Yang finishes testimony
With a sigh of relief and a smile, former Grace chemist Dr. Julie Yang finished her testimony in court Thursday afternoon.
“No more questions, this is great! I’m going home,” Yang said to laughter in the courtroom.
Under both cross-examination and redirect, Yang spent the latter half of the afternoon explaining the delicacy and expertise required to count and identify asbestos fibers, as well as her pivitol role in the Grace hamster study.
During her tenure as an employee at Grace, one of Yang’s tasks was to identify tremolite fibers within samples of vermiculite from the company’s Libby, Mont. mine. Defense attorney Carolyn Kubota questioned Yang on the difficulties involved with identifying such fibers. She explained that tremolite fibers and the actual vermiculite were very similar and that a shard of vermiculite on edge could confuse someone into thinking it was a fiber.
“OSHA has very strict standards… It takes a lot of time. It takes a lot of experience,” Yang said, adding that “things that aren’t tremolite could look like tremolite under a microscope.”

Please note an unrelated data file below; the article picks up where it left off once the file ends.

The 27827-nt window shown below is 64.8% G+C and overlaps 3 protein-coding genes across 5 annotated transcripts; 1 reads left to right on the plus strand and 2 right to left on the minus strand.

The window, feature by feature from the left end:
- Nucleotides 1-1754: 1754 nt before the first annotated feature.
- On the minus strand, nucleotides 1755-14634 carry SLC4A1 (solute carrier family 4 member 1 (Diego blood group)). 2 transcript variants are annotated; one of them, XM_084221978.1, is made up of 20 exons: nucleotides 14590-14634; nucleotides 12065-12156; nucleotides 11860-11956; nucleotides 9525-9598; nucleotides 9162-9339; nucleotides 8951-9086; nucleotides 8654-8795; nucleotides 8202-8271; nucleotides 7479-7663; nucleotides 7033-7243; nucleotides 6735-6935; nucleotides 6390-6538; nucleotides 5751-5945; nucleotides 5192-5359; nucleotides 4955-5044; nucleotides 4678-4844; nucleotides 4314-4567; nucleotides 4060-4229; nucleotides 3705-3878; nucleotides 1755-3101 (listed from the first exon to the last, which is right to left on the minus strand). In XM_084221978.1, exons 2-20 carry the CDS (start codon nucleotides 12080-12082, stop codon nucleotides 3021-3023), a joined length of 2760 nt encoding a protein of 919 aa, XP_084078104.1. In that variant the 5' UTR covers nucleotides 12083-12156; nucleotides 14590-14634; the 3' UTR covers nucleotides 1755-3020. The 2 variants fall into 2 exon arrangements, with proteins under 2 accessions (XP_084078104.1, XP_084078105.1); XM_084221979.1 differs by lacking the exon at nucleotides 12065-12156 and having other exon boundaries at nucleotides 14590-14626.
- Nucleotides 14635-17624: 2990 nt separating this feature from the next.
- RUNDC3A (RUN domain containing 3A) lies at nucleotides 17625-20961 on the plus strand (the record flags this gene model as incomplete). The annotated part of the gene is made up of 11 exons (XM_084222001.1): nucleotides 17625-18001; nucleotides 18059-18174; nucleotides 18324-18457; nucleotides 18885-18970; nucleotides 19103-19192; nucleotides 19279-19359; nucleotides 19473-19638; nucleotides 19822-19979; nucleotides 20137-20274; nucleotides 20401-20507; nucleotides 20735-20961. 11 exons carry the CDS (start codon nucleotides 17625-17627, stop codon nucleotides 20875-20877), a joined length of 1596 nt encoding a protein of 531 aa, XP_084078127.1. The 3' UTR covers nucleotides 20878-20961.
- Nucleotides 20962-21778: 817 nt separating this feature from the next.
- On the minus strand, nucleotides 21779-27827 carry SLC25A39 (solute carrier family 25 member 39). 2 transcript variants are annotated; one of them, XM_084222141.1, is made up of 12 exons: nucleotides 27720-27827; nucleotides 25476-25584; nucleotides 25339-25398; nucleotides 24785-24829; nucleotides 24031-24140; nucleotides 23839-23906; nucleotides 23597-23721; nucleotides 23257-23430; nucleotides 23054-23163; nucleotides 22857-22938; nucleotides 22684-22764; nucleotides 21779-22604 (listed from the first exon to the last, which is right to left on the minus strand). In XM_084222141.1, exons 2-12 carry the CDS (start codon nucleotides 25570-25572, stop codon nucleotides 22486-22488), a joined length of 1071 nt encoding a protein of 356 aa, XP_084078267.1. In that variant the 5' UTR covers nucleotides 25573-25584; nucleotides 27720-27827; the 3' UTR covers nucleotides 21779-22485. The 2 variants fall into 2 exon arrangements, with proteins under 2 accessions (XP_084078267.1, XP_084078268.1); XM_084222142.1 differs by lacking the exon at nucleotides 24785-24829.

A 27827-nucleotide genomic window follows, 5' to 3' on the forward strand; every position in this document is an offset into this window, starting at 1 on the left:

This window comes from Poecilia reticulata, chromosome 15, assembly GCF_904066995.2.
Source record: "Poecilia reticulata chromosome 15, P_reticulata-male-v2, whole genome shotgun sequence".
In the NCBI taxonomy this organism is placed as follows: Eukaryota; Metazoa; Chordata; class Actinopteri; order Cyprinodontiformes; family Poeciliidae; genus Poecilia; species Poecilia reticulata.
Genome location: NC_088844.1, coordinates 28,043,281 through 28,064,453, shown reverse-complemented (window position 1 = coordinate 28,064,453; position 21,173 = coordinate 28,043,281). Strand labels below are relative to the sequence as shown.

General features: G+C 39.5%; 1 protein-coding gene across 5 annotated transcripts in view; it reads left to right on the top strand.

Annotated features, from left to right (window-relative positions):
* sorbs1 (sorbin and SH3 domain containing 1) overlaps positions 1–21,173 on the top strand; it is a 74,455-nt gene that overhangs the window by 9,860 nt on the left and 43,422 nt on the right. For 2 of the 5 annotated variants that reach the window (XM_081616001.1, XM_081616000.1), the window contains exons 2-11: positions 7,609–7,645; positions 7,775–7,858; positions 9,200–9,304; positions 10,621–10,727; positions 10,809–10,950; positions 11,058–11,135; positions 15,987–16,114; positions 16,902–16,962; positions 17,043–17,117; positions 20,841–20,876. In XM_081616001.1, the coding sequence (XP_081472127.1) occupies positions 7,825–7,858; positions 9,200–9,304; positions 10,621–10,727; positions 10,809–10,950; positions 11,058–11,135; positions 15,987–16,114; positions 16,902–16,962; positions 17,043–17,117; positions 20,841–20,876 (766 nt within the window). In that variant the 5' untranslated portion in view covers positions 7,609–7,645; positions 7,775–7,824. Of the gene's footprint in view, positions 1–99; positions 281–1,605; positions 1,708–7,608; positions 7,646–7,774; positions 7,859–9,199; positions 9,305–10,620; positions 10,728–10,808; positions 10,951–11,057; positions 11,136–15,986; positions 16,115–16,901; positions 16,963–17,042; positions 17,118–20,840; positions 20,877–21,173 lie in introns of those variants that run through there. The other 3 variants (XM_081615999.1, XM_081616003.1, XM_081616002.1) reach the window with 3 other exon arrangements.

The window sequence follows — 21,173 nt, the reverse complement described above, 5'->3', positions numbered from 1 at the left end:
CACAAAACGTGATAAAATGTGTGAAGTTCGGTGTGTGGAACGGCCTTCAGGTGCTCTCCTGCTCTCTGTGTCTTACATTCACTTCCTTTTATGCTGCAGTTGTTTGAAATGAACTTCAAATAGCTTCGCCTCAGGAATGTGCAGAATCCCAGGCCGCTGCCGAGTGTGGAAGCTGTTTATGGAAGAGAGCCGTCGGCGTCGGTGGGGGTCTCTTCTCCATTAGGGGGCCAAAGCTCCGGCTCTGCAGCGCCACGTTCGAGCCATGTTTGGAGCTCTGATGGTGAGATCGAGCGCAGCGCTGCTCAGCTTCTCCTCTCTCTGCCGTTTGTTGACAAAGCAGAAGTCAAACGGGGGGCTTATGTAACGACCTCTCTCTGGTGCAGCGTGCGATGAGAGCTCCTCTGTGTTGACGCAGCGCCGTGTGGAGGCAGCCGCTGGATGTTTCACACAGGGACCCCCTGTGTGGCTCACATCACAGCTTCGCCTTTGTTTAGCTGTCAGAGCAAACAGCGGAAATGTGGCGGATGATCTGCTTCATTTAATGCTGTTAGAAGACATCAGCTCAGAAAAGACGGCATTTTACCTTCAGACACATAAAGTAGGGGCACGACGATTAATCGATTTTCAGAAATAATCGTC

It was this experience that was lacking when Grace set up a testing laboratory in the Libby, Mont. mine, according to Yang. In order to combat this, Yang began to analyze the Libby findings for a second time at her Cambridge, Mass. laboratory.
“They sent material to us every month. We’d evaluate it and then send it back. Back and forth, we got a pretty good agreement,” Yang said.
However, original counts from the Libby lab were often twice as high as the counts found in the Cambridge lab, according to Yang. The problem wasn’t fixed until Yang sent her best counter to Libby to train employees in 1985.
After the cross-examination came a short redirect from prosecutor Kris McLean. In it, McLean asked Yang why she never published her findings from the hamster study.
“Grace didn’t want it published. I turned it over to the management; it’s not my call. They decided not to publish it,” Yang said.
Yang felt she had to push Grace to do the test in the first place, explaining that the company was wary of the costs and of the possibility of a less-than-favorable outcome.
“Whether it was positive or negative, I think you want the results so you know the effect of Grace materials versus regular vermiculite,” Yang said.
McLean finished his redirect by asking Yang about the vermiculite contents of “stoner rock,” heavier mine material found within the Libby expansion plant.
“Oh, they have a lot!” Yang said smiling.
Court was ajourned at 5:09 p.m. and is expected to continue at 9:00 Monday morning.
-Nate Hegyi (posted 6:36 p.m.)